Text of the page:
Listening to Edie talk about Thea was a beautiful thing. Her love for her late partner was palpable. When Judy Gold, the moderator, asked Edie if they ever fought (since their relationship sounded so perfect), Edie provided several stories: “One time she threw a book through a door,” Edie offered, adding how that night they went to bed separately. In the middle of the night, Edie got up and cut out a red paper heart and used it to cover the hole so that when Thea woke up, she wouldn’t have to remember being mad. She began her next story with, “she actually hit me once,” and then went on to clarify. Very early in their relationship, not yet living together or committed, they were sleeping in the middle of a jungle with rabid bats flying about, and all they had for protection was a thin mosquito net. Not surprisingly, Edie was unafraid and kept falling asleep. Thea was terrified, and it made her furious that her partner kept nodding off, so she socked her to wake her up. Edie told herself that once they returned to civilization, she’d never see this person again. But later on in the trip, Thea saved her life in some rapids since she couldn’t swim at all, and once they were safely back on the raft, Edie told her, “You saved my life; now you’re responsible for it.” That was a sentiment that would go on to define their relationship. Theirs was a wonderful partnership in which, as Edie put it, each cared for the other’s well-being as much as her own, especially when Spyer was stricken with progressive multiple sclerosis, and later rendered a quadriplegic by the disabling disease. Edie took loving care of Thea for years, watched her die, and then felt the pain of her own government invalidating their love. I’m not sure how someone is able to get out of bed after such an ordeal, let alone summon the strength to stand up and fight the way Edie fought. I think it takes amazing courage and a powerful love to do something like that. Edie has both.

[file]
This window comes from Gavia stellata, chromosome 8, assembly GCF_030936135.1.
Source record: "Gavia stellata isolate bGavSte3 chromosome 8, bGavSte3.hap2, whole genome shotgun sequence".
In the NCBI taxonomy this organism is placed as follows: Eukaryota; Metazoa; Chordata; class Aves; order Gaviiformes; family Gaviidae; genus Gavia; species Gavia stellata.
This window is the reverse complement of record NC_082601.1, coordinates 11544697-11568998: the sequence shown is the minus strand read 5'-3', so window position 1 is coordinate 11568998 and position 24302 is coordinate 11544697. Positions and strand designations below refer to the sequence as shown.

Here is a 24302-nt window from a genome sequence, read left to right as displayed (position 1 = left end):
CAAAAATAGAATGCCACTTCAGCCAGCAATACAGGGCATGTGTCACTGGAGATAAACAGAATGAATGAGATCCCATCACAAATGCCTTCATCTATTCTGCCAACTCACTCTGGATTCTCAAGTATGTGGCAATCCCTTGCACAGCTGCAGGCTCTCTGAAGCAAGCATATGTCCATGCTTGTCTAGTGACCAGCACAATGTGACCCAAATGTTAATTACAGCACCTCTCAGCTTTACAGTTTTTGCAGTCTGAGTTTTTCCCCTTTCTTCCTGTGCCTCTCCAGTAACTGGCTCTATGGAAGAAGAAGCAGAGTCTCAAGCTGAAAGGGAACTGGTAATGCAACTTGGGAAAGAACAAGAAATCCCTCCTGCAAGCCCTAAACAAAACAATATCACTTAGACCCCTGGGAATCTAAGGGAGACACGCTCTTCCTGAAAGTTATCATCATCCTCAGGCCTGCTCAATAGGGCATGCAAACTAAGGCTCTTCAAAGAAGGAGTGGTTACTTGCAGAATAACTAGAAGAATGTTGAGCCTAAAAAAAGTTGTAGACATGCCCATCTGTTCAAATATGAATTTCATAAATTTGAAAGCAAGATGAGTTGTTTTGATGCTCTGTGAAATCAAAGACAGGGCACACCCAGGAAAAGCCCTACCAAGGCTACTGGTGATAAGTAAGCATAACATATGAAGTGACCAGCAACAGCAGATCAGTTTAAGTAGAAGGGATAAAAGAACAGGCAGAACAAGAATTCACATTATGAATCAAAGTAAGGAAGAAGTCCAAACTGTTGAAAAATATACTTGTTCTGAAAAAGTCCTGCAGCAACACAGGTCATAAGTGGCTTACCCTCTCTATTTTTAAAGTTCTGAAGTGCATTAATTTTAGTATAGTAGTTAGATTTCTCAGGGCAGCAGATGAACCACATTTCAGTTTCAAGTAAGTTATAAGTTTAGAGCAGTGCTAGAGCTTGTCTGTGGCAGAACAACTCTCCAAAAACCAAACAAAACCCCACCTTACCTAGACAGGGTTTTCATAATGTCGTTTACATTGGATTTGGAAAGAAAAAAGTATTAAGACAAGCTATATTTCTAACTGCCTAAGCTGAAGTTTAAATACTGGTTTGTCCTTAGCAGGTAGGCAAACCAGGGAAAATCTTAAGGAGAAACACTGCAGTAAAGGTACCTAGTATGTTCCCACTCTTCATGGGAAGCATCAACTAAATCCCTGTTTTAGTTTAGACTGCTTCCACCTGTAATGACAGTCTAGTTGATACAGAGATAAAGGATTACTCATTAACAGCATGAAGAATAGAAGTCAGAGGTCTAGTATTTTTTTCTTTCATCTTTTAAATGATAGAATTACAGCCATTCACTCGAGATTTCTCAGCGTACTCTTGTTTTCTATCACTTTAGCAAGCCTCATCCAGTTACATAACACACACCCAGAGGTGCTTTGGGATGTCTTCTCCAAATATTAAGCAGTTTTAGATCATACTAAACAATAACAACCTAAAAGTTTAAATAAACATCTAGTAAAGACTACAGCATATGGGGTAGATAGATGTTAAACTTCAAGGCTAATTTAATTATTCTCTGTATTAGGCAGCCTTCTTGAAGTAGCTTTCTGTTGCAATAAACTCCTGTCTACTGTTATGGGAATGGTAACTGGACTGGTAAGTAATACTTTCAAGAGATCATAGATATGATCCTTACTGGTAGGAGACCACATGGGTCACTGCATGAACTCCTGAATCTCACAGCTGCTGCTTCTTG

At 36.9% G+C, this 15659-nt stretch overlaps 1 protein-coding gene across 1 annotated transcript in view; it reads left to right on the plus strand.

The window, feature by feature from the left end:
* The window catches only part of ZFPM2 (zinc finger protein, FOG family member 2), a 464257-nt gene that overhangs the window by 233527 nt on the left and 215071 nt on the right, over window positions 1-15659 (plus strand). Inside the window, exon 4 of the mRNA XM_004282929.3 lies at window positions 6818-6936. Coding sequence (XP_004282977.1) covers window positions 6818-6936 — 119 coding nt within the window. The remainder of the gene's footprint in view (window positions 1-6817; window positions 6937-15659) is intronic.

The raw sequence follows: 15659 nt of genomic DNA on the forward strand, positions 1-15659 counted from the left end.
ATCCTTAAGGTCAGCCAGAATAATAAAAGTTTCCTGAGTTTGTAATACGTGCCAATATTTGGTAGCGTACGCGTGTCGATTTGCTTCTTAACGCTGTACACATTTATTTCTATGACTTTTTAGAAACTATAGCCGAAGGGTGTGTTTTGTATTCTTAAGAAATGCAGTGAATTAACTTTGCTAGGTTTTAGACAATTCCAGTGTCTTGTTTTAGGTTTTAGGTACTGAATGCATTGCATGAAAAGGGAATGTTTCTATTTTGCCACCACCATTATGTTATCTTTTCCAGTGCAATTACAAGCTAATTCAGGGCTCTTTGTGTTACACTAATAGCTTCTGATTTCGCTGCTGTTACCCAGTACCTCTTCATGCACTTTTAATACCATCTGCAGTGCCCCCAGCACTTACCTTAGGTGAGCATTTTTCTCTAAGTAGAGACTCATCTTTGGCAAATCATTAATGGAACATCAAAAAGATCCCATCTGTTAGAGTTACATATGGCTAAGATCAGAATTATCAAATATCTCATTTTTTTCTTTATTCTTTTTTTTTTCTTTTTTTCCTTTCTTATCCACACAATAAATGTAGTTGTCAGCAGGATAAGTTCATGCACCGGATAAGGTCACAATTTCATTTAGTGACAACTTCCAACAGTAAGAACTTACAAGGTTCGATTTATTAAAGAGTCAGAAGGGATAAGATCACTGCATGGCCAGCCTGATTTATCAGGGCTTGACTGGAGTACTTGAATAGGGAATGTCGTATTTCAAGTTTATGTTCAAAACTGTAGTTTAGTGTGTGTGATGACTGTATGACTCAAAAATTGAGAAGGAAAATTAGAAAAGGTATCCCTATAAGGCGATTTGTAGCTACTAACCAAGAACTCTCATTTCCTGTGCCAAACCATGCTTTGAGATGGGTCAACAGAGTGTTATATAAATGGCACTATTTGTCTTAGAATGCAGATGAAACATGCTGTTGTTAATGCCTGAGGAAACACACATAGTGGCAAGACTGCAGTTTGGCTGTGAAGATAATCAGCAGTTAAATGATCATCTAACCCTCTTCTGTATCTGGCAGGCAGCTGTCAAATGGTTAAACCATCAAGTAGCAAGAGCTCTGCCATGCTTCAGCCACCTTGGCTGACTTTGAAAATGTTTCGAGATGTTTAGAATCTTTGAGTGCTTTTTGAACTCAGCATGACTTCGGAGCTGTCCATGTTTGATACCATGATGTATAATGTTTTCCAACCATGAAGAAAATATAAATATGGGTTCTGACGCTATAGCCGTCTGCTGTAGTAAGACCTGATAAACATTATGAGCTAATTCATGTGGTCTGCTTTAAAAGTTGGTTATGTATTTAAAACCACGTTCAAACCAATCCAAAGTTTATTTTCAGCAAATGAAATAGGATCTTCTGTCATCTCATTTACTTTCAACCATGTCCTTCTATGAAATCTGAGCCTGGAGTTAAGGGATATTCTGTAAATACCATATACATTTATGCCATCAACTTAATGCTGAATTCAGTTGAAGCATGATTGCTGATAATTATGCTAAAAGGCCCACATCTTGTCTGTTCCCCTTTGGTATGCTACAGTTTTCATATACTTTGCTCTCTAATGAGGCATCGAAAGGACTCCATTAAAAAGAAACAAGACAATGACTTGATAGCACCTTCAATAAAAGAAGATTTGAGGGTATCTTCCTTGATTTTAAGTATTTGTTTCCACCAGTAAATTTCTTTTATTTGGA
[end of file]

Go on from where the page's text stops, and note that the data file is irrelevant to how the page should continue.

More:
No one went with me to hear Edie speak that night. I invited several people, and although all were interested, nobody bit. This definitely had something to do with the cold weather and out-of-the-way location, but it was more than that. I think there’s a serious disconnect between my generation of lesbians and the ones who came before us. Our attention has turned to the hip and the now, with far too little appreciation given to pioneers like Edie who have struggled and battled fiercely so that we can live in the vastly more accepting climate we enjoy today. We can now go out every night of the week and find a venue or a party that is open and accepting of lesbians—and we take that for granted. God knows not everything is perfect; in so many ways, we still have a long way to go. But no one can deny that things are immeasurably easier than they were when Edie moved to New York in the early ’50s. Now, in being able to be out and proud, we are standing on the shoulders of giants. Edie Windsor, all five feet of her, is one of those giants.
Edie lived her life, albeit quietly, as a lesbian in a lesbian relationship at a time when people were still being arrested for same-sex relationships. The Diagnostic and Statistical Manual of Mental Disorders (DSM) still had homosexuality listed as a mental illness (it was finally removed in 1973). She had a hard time meeting women at first, because although there was a thriving lesbian scene in the city, it was underground and hidden, for obvious reasons. Today, we can open our dating apps and find a line-up of girls to meet, making a date every night of the week if we choose. We can go out and party with other lesbians at women’s events, organized for women by women, etc. It’s certainly not easy for everyone. We all have our struggles, and there are plenty of battles yet to be fought—but more and more, we’re able to live out loud, as we are. We owe this freedom to people who lived their truths when living them meant something very, very different. We owe this to brave people like Edie. We need to remember that.

What Do You Think?